5 Tips For Pairing Food & Wine

food pairing

We’re letting you in on a secret: pairing food and wine isn’t as tricky as you think! Whether eating out at a restaurant or prepping dinner at home, marrying food and wine harmoniously is actually much easier than you think-- so long as you know where to start.

Follow these five basic rules for effortlessly easy food and vino matches!

Acid and Salt are Friends

There’s a good reason why we tend to drink crisp, refreshing whites with our favorite salty seafoods. In the world of food and wine pairing, salt and acid go hand in hand. High-acid wines bring out the saline savoriness in foods, keeping the palate salivating for more. It’s no mystery that thirst-quenching Albariño, zesty Muscadets, and high-acid Sancerres are some of your raw bar favorites’ best friends. Don’t forget Chablis and Champagne, too!

Tannins Love Fat

Ever get a bottle of red that seems to be undrinkable on its own, yet when paired alongside a juicy steak or rack of lamb, completely comes to life? In the same way that acid loves salt, tannins in red wine love fat. Basically, fats and tannins join together on the palate, softening each other out and bringing out the best in one another. Next time that prized bottle of Barolo or Cabernet Sauvignon (equally, Syrah based wines and Tuscan Sangiovese) seem a little too dry, try serving it alongside a rich, fat-filled dish. Your palate will thank you.

Five Food & Wine Pairing Tips You Need to Know | Verve WineWhen paired alongside a juicy rack of lamb, a tannic red will come to life.

Break the Rules

White wine with fish/white meat, red wine with red meat, right? Not always! For far too long, the stereotype that wine and protein colors had to match dominated the food and wine pairing game, ruling out a bunch of unique pairings that are actually pretty awesome. Take salmon, for example. Although it’s technically fish, (hence, white wine, right?), the fattiness of the fish goes gorgeously alongside a light red, like a Burgundian Pinot Noir. The key here is making sure the intensity and weight of the wine matches that of the dish it is being paired to. Don’t be afraid to break the rules every once in awhile.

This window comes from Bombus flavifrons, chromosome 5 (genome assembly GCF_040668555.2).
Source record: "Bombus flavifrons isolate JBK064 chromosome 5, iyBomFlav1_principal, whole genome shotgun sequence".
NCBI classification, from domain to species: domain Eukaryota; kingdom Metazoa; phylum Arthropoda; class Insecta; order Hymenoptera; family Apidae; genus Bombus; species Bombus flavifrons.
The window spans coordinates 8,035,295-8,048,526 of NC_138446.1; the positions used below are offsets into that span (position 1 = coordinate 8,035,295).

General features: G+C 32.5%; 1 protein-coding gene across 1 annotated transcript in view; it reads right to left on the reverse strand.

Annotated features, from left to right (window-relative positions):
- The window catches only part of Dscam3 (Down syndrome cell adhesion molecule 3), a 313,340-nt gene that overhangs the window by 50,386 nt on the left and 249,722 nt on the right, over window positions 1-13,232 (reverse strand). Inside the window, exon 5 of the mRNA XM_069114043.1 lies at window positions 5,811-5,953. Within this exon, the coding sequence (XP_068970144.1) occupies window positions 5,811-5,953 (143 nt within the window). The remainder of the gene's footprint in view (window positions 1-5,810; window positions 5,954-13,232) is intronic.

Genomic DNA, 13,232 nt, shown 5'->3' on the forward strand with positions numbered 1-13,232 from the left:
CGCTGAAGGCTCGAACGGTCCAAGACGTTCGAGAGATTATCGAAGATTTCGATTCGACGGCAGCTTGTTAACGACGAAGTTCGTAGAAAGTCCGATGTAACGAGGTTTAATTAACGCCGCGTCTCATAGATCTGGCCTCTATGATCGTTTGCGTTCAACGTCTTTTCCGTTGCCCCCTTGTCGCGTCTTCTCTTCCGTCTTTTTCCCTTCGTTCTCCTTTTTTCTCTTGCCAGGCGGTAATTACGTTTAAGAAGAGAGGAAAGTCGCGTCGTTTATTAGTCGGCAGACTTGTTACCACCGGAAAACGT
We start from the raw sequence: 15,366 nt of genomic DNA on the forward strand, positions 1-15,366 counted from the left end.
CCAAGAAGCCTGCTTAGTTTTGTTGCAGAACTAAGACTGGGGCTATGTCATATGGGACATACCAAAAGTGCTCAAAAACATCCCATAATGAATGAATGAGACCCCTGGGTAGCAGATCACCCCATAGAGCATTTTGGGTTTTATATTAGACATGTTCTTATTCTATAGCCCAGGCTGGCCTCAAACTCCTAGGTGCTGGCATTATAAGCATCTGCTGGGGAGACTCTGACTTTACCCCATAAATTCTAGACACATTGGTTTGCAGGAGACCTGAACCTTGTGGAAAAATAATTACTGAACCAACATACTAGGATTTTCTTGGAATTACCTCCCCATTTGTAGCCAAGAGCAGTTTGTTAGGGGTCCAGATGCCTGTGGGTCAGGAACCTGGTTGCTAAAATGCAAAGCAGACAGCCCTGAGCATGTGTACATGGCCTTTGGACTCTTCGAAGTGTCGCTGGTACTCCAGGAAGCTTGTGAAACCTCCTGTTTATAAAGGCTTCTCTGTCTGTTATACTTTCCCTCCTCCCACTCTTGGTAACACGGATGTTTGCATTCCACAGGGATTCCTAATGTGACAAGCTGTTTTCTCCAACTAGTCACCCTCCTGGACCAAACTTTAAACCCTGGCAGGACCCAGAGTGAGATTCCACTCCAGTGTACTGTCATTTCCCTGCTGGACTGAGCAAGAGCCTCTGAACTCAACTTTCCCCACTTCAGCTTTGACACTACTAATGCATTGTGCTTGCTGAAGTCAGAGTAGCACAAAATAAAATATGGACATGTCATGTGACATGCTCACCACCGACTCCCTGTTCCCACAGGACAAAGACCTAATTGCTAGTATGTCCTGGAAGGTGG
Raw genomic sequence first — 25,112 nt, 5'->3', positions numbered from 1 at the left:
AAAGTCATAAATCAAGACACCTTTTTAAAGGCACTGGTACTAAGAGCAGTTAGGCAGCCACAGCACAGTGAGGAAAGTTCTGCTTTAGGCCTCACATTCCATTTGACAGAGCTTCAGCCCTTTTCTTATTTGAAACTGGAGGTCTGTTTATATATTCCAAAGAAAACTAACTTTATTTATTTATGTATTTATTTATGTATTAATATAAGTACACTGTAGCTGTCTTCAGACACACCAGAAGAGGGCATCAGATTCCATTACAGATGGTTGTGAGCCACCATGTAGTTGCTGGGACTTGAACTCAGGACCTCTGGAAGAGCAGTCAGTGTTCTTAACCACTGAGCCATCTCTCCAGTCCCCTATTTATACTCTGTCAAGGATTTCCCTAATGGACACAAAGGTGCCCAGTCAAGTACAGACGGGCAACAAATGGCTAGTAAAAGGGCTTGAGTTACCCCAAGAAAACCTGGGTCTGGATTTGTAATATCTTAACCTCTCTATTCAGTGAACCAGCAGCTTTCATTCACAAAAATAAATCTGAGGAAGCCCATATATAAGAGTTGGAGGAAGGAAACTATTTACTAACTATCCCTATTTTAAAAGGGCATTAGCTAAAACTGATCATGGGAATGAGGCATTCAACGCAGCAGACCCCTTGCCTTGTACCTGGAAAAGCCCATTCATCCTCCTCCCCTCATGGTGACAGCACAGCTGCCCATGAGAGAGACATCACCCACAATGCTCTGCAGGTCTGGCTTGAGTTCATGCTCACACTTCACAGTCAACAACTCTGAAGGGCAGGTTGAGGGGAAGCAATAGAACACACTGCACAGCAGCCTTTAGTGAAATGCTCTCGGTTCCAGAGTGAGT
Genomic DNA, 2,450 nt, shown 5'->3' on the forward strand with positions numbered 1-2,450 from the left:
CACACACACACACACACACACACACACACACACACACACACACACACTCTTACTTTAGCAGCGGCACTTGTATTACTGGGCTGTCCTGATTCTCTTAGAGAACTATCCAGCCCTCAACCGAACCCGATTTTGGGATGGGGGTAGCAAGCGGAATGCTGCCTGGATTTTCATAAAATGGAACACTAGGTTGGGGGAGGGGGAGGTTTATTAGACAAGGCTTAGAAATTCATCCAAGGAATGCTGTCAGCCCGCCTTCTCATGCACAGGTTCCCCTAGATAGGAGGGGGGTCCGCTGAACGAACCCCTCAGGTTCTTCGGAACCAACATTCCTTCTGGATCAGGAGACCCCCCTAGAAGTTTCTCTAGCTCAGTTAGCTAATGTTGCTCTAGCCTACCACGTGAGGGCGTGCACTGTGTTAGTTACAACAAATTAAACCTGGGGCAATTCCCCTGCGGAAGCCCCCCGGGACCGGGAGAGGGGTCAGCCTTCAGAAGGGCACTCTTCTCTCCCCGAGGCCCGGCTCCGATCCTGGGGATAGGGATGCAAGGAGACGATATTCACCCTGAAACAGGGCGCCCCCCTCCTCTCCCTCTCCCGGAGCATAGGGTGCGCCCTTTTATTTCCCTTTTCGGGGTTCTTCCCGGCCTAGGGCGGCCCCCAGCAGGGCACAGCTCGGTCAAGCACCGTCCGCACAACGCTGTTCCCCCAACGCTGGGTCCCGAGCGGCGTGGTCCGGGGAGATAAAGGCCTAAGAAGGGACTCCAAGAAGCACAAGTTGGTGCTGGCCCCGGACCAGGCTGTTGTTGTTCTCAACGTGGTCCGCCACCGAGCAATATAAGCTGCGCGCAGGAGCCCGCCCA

“The key is making sure the intensity and weight of the wine matches that of the dish it is being paired to.”

What Grows Together Goes Together

What do pairings like goat cheese and Sancerre, truffles and Barolo, and pasta with Chianti all have in common? Aside from being some of the most popular (and delicious) food and wine pairings in the world, all of these matches respectively hail from the same place. Crottin de Chavignol cheese and Sancerre, for example, both come from the Loire Valley, experiencing the same weather patterns, soil conditions, and terroir determining factors. There’s a reason these things go hand in hand-- they grow side by side!

Drink What You Love

And at the end of the day, food and wine pairing tips aside, the best one we recommend is to drink what you love. If Sauvignon Blanc and Cheetos are your thing, go for it. Don’t let anyone’s pairing rules stop you. Both food and wine are meant to be enjoyed, especially together. So raise a glass of your favorite wine, served alongside your favorite dish, and savor all of the joys that pairing food and wine can bring!

Now that you've mastered these basics, make sure to know what NOT to do when pairing food and wine